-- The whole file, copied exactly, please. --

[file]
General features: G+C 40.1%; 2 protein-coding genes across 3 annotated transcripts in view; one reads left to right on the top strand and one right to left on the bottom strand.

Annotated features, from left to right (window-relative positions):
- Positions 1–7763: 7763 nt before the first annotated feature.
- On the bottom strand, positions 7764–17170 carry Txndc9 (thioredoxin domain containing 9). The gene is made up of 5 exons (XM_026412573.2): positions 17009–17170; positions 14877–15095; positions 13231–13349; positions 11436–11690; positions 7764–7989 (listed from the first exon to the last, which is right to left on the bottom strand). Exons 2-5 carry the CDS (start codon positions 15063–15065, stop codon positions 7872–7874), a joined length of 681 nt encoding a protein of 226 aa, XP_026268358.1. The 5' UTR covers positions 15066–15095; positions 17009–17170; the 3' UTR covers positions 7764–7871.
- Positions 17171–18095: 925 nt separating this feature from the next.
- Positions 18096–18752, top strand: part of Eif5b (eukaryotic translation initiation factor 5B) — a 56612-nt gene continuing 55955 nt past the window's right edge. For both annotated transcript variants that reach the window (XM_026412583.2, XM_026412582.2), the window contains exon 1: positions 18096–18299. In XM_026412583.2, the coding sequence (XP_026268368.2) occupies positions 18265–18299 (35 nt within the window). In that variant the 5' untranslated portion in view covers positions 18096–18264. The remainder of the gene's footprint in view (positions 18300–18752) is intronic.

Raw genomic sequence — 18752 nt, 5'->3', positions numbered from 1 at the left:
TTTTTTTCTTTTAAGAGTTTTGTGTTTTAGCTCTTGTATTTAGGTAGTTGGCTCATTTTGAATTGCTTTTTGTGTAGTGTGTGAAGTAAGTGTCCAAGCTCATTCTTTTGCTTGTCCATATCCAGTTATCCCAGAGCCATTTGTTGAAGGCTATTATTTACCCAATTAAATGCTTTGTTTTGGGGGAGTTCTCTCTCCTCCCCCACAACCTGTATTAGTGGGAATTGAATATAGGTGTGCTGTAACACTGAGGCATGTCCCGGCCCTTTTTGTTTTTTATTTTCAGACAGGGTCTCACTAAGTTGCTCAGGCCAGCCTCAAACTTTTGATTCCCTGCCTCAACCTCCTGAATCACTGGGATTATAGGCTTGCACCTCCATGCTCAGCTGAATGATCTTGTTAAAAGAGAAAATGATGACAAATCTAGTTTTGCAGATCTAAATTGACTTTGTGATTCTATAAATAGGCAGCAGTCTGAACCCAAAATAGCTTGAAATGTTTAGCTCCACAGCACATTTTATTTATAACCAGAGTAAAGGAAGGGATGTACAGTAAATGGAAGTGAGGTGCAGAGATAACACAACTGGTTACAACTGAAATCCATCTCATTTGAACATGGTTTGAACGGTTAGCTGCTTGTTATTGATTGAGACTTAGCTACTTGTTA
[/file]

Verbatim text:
General features: G+C 40.1%; 2 protein-coding genes across 3 annotated transcripts in view; one reads left to right on the top strand and one right to left on the bottom strand.

Annotated features, from left to right (window-relative positions):
- Positions 1–7763: 7763 nt before the first annotated feature.
- On the bottom strand, positions 7764–17170 carry Txndc9 (thioredoxin domain containing 9). The gene is made up of 5 exons (XM_026412573.2): positions 17009–17170; positions 14877–15095; positions 13231–13349; positions 11436–11690; positions 7764–7989 (listed from the first exon to the last, which is right to left on the bottom strand). Exons 2-5 carry the CDS (start codon positions 15063–15065, stop codon positions 7872–7874), a joined length of 681 nt encoding a protein of 226 aa, XP_026268358.1. The 5' UTR covers positions 15066–15095; positions 17009–17170; the 3' UTR covers positions 7764–7871.
- Positions 17171–18095: 925 nt separating this feature from the next.
- Positions 18096–18752, top strand: part of Eif5b (eukaryotic translation initiation factor 5B) — a 56612-nt gene continuing 55955 nt past the window's right edge. For both annotated transcript variants that reach the window (XM_026412583.2, XM_026412582.2), the window contains exon 1: positions 18096–18299. In XM_026412583.2, the coding sequence (XP_026268368.2) occupies positions 18265–18299 (35 nt within the window). In that variant the 5' untranslated portion in view covers positions 18096–18264. The remainder of the gene's footprint in view (positions 18300–18752) is intronic.

Raw genomic sequence — 18752 nt, 5'->3', positions numbered from 1 at the left:
TTTTTTTCTTTTAAGAGTTTTGTGTTTTAGCTCTTGTATTTAGGTAGTTGGCTCATTTTGAATTGCTTTTTGTGTAGTGTGTGAAGTAAGTGTCCAAGCTCATTCTTTTGCTTGTCCATATCCAGTTATCCCAGAGCCATTTGTTGAAGGCTATTATTTACCCAATTAAATGCTTTGTTTTGGGGGAGTTCTCTCTCCTCCCCCACAACCTGTATTAGTGGGAATTGAATATAGGTGTGCTGTAACACTGAGGCATGTCCCGGCCCTTTTTGTTTTTTATTTTCAGACAGGGTCTCACTAAGTTGCTCAGGCCAGCCTCAAACTTTTGATTCCCTGCCTCAACCTCCTGAATCACTGGGATTATAGGCTTGCACCTCCATGCTCAGCTGAATGATCTTGTTAAAAGAGAAAATGATGACAAATCTAGTTTTGCAGATCTAAATTGACTTTGTGATTCTATAAATAGGCAGCAGTCTGAACCCAAAATAGCTTGAAATGTTTAGCTCCACAGCACATTTTATTTATAACCAGAGTAAAGGAAGGGATGTACAGTAAATGGAAGTGAGGTGCAGAGATAACACAACTGGTTACAACTGAAATCCATCTCATTTGAACATGGTTTGAACGGTTAGCTGCTTGTTATTGATTGAGACTTAGCTACTTGTTA